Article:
Make the most of your treatment.

Fast answers to frequently asked questions.

What is an orthodontist and how are they different from my dentist?
Like dentists, orthodontists go to dental school. The difference lies in what happens after dental school. Orthodontists have another leg of education to complete—orthodontic school— where they complete a multi-year residency program. In that program, orthodontists receive in-depth training on how to safely move teeth and guide dental, jaw, and facial development.
When should orthodontic treatment be started?
You’re never too old to begin orthodontic treatment — but if you start at an earlier age, your problems may be easier to treat. The American Association of Orthodontists recommends that a child who may need orthodontic treatment should come in for a first visit around age 7.
Does getting braces hurt? What about wearing them?
Having braces put on is generally painless. Some people experience minor aches and pains in the first couple of days or so, as they adjust to wearing their appliances; periodic adjustments may sometimes cause soreness as well, though it typically lasts only a short time. Over-the-counter pain relievers can be used to alleviate any discomfort, but are usually unnecessary.
How long will treatment take?
It’s different for each person, but generally, the active stage of treatment (that is, wearing braces or other appliances) may take from 6-30 months. After that, a retainer is worn for at least several months more.
How often will I come in for an appointment?
It depends on what’s being done, and how often you need to be monitored. During active treatment, you’ll typically come into our office once every 4 to 12 weeks.
Will I be able to play sports and play my instrument?
In a word: Yes. Of course, whether you wear braces or not, we recommend you wear a mouthguard when playing most sports. Musicians are generally able to play their instruments just as they did before, but they may need a short adjustment period after getting braces.
Do I still need to see my regular dentist while I’m getting orthodontic treatment?
You do—in fact, it’s more important than ever! Keeping teeth free of plaque (and potentially, decay) can be challenging when you’re wearing braces. Your dentist can help you avoid these problems with frequent cleanings and exams.
Will I wear a retainer when my braces come off?
Almost always, the answer is yes: If you don’t wear a retainer, your teeth can rapidly shift out of position—and then all the effort put into your treatment is lost! Your retainer helps you maintain that good-looking smile for a lifetime.

The basics of brushing and flossing with braces.

Keeping up dental hygiene is always important, but braces present some added challenges. To be sure your teeth are clean and cavity-free by the end of your treatment, follow these tips.

Brushing with braces.

what to brush with
Go for either a soft-bristle brush or a bi-level brush that has shorter bristles in the middle and longer bristles at the edges. Used gently, an electric toothbrush can work as well, but be sure it’s set to a moderate power level and that the back of the brush steers clear of your braces.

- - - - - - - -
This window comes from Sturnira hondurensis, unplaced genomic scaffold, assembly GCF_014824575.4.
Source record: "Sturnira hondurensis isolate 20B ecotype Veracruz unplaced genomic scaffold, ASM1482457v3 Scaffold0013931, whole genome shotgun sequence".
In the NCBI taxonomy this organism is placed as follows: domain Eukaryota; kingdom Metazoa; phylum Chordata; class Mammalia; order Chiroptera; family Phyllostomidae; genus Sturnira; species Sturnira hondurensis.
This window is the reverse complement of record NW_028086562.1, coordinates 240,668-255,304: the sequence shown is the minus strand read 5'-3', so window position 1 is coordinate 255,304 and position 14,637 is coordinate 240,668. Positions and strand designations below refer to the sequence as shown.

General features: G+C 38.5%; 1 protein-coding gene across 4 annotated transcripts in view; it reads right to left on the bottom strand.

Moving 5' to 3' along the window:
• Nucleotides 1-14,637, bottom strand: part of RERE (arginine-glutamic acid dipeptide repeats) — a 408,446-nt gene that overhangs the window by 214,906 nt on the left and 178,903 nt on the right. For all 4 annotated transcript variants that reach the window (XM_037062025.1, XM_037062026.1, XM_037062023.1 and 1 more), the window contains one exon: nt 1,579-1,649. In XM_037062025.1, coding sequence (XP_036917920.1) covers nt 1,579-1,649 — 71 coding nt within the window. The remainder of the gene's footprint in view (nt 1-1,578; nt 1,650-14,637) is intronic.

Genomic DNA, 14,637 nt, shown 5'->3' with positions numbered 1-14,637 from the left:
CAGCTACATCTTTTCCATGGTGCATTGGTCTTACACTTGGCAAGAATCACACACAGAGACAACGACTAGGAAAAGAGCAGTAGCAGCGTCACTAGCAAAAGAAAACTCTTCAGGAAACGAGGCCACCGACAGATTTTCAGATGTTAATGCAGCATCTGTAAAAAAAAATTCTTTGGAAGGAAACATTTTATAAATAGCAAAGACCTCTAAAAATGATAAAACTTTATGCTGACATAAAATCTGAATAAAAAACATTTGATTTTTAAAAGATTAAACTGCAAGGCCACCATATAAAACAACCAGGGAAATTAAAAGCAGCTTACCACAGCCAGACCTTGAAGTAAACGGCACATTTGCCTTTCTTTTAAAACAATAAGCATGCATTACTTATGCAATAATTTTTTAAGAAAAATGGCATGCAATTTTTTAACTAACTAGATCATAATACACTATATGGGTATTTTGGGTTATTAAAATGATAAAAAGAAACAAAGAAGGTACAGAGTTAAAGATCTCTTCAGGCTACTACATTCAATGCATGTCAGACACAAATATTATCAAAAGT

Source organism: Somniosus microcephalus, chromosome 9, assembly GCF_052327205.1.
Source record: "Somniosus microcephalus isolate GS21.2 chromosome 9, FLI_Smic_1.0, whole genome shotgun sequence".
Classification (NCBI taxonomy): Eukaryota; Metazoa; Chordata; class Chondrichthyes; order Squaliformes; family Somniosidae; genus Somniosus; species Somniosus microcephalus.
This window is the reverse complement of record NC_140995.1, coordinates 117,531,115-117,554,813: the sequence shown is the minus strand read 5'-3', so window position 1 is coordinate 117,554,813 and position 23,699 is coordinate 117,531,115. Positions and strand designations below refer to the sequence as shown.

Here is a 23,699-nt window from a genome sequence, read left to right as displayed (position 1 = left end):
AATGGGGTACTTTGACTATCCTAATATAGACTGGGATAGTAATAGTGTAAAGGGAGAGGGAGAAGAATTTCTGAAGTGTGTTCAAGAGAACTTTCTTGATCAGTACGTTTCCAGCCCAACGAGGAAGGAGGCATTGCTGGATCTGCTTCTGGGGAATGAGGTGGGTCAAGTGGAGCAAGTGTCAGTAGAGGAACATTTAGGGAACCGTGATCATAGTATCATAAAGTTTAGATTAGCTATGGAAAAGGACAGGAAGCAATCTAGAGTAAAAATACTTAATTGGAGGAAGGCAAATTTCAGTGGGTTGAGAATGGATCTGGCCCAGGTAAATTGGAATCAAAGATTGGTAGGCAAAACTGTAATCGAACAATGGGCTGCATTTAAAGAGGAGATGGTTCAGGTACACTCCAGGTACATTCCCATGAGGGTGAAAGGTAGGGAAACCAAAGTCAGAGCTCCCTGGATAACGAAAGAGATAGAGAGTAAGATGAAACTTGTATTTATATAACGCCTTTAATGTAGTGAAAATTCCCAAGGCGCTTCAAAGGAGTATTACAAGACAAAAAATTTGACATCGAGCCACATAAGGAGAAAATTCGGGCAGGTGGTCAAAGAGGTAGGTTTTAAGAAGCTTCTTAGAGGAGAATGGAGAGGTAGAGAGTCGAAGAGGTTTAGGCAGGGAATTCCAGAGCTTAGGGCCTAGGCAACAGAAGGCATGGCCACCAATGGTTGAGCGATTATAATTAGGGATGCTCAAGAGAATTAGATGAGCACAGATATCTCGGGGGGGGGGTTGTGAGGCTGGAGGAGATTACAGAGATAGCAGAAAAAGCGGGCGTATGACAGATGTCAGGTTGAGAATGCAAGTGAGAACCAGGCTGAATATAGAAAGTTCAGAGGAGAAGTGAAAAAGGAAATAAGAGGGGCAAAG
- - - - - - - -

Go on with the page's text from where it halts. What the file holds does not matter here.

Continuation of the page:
Beyond your toothbrush, there are a couple of special tools that can help keep your teeth extra clean. One an interdental toothbrush, or proxabrush, which has a small tuft of bristles that stick up all around, like a pipe cleaner. Use it gently to clean the tiny spaces under wires and around bands and brackets.
how to brush
Beginning at the outside surfaces, place the tips of the bristles flat against your teeth. Use small circular motions to gently polish them clean.

For areas between braces and gums, tilt the brush toward the gum line (down for the bottom teeth, up for the top) while keeping up the circular motions. Next, move on to the chewing surfaces of upper and lower teeth, using a firm back-and-forth motion. Finish up by carefully brushing the inside surfaces of the teeth the same way you did the outside surfaces.
when to brush
Brush with a fluoride toothpaste at least two times per day (preferably after meals), for at least two minutes each time.

Flossing with braces.

what to floss with
Getting floss between the wires of your braces can be difficult with regular floss, but a floss threader will make all the difference.
How to floss
Using a floss threader is somewhat like threading a needle: Pull one end of floss through the threader, and then push the threader—carrying with it the free end of the floss—under the archwire. Now grasp the floss on each end and slide it up and down the sides of both teeth and under the gums until you hear a squeaky sound. Finally, pull it out and use a new section of floss for the next area.
when to floss
Floss at least once a day, but ideally every time you brush.

Foods to forget about.

OK, OK, only for a little while. Like any new health endeavor, orthodontic treatment comes with a few rules, specifically around foods that can damage your brackets, or worse, your teeth.

Here’s a list of foods to avoid while you have braces. If you have questions about any type of food, just ask your orthodontist.

Sticky foods.

Gum (sugar-free or regular)
Any Chewy Candy

Hard foods.

Hard Taco Shells
French Bread Crust
Corn on the Cob
Apples (unless cut into small pieces)
Hard Candy
Pizza Crust
Raw Carrots (unless cut into small pieces)

Sugary foods.

Ice Cream

Once-a-day foods.

Sweetened Tea
Sweetened Sports Drinks
Any drinks with sugar